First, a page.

An interest in amateur radio and a passion for public broadcasting eventually led Steve Floyd (BSEET, '80) to serve as chief RF engineer and designer for the highest-power, short-wave transmitting station in the world. This station, called the High Frequency Active Auroral Research Program (HAARP), can transmit up to 3,600 kilowatts via an array of 180 crossed dipole antennas on towers covering 42 acres in Alaska's bush country.
HAARP is a research facility for studying plasma physics and radio science involving the Earth's Ionosphere. Changes in the Ionosphere's plasma in this near-space region are related to space weather, which generate the beautiful auroras. Space weather can also interfere with all forms of radio communications and navigation systems, or generate electromagnetic impulses that disrupt the power grid.
While passive radar stations around the world can measure the effects of space weather, HAARP and similar facilities including ones in Peru, Puerto Rico, Russia, and Norway can transmit a focused high-frequency (HF) electromagnetic radio beam into the ionosphere to study different effects (See page 20). The HAARP website describes the intensity of the HF signal in the ionosphere as less than 3 microwatts per cm2 tens of thousands of times less than the Sun's natural electromagnetic radiation that reaches the earth. However, this is enough power to do ground breaking Ionospheric physics research.
It wasn't a love of space science, however, that drove Floyd to his role with HAARP, but a passion for amateur radio and public broadcasting. Floyd had earned his ham radio license when he was 13 and spent the next few years building radio equipment and experimenting with wire antennas in his back yard. During that time, he also started listening to public radio. "One of my goals was not just to study EE," he recalls, "but to find a way to get involved in the high power transmitter engineering side of radio broadcasting."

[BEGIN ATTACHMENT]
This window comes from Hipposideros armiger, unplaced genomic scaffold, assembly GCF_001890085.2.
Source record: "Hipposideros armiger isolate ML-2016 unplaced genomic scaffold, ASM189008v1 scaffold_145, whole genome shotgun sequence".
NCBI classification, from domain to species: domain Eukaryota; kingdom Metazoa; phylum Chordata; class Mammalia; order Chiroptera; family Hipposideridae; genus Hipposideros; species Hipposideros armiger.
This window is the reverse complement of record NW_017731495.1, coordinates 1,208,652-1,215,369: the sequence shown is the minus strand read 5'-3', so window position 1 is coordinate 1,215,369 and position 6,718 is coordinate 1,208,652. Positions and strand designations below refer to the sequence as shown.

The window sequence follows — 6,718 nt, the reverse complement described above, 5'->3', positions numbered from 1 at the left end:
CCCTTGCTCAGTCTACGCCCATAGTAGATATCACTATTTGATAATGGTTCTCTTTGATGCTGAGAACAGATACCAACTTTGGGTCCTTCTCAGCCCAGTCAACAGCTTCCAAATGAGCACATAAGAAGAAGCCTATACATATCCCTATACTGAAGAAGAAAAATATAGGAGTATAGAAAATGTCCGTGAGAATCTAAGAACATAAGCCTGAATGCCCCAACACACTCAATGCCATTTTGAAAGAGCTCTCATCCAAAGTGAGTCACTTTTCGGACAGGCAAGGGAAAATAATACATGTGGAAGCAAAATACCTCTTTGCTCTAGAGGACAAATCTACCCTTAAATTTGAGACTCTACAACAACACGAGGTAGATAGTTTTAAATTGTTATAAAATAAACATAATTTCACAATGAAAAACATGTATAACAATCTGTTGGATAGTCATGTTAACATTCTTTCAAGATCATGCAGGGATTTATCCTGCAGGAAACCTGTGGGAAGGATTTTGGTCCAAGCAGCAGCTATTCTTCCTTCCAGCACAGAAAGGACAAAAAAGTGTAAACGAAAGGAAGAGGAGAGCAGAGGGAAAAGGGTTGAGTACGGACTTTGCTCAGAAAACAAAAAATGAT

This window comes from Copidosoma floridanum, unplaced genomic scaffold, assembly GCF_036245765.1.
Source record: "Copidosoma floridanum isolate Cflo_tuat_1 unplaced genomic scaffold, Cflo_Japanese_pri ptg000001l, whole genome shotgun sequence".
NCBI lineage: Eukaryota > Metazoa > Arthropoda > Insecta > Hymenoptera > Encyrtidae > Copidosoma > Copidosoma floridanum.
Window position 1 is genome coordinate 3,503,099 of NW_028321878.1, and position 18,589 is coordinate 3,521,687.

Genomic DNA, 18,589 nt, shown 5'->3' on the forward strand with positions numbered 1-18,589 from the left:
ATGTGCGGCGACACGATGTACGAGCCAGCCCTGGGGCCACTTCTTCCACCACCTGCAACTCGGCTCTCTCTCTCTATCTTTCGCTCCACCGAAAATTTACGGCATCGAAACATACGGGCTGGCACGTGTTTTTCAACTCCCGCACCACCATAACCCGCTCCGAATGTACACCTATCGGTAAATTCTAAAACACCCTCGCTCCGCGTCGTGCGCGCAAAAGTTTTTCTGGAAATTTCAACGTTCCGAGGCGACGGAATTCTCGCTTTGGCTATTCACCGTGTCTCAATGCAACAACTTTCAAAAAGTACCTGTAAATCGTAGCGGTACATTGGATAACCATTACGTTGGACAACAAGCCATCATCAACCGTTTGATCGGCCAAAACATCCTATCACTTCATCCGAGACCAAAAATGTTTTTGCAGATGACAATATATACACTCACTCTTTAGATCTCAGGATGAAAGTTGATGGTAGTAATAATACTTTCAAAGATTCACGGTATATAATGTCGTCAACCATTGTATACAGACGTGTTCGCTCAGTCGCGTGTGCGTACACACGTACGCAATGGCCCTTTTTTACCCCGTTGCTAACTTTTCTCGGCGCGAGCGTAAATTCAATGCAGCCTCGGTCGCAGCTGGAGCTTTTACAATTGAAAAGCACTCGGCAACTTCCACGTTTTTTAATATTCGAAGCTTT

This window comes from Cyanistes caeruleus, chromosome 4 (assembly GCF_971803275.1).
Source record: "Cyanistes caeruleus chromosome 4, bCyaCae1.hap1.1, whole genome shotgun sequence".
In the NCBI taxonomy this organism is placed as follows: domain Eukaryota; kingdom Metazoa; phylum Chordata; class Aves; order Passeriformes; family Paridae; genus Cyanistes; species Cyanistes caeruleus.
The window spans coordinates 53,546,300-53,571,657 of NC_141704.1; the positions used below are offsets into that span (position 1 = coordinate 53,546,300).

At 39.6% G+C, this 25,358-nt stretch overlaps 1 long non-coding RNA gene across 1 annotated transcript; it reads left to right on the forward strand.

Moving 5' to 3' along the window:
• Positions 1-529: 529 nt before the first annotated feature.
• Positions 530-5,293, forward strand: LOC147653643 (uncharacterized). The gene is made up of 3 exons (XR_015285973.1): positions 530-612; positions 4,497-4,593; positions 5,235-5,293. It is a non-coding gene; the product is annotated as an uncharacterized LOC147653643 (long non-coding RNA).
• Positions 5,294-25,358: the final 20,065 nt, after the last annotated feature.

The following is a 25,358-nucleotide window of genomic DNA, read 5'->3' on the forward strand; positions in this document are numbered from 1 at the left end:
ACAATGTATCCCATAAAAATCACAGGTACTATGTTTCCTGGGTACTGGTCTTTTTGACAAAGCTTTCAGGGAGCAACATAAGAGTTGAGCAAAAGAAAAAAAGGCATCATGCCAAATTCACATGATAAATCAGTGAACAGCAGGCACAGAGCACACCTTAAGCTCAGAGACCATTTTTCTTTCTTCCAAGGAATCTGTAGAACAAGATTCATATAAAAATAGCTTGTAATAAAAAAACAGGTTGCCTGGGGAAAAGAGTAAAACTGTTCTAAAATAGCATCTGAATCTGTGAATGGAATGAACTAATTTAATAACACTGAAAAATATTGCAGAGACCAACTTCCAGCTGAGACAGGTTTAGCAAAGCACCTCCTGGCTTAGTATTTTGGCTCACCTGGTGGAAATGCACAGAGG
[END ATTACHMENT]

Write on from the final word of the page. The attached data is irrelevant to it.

Floyd's experience at WUVT sparked an interest for high power RF technology, eventually putting him in charge of the most powerful RF antenna in the world
When he visited Virginia Tech as a high school student and discovered the student-run WUVT radio station, he knew he had found a good fit. He returned home and promptly earned his FCC commercial broadcast licenses. "Back then, you had to have an FCC commercial radiotelephone license to be a radio station disc jockey." Floyd earned his FCC First Class radiotelephone license, enabling him to serve officially as a radio station chief engineer. When he enrolled at Virginia Tech as a student, one of the first things he did was join WUVT. "Within a week of joining, I was on the air doing a radio show," he says. Although he continued with ham radio, most of his extracurricular time was spent with the campus radio station, working as a disc jockey and station engineer.
During his senior year at Tech, the WUVT engineering team upgraded from a 770 W transmitter to a much larger and complex 3,000 W transmitter. "We received an old transmitter and lovingly rebuilt it, and redesigned the entire WUVT transmitter system including the installation of a new high power broadcast antenna on Lee Hall," he says. "We did all the work ourselves, and we prided ourselves on being as professional as we possibly could."
The new WUVT transmitter system was based on ceramic-metal tube RF amplifier technology for the power amplifier. "I really fell in love with that higher-powered RF technology," he says.
After graduating in 1980, Floyd worked in the defense industry in the Washington, D.C. area, designing radio transmitters, receivers, and radar systems. While working for E-Systems (acquired by Raytheon), he earned his MSEE degree from The Johns Hopkins University in 1991. In 1995, he joined the HAARP team. "My past experience with the new transmitter for WUVT lit a fire of interest in me for that high power RF technology. I'd always been looking for an opportunity like HAARP," he says. HAARP employs 180 20 kW each custom designed transmitters using ceramic-metal tube RF amplifiers. "It's essentially a larger version of the WUVT system!" he says.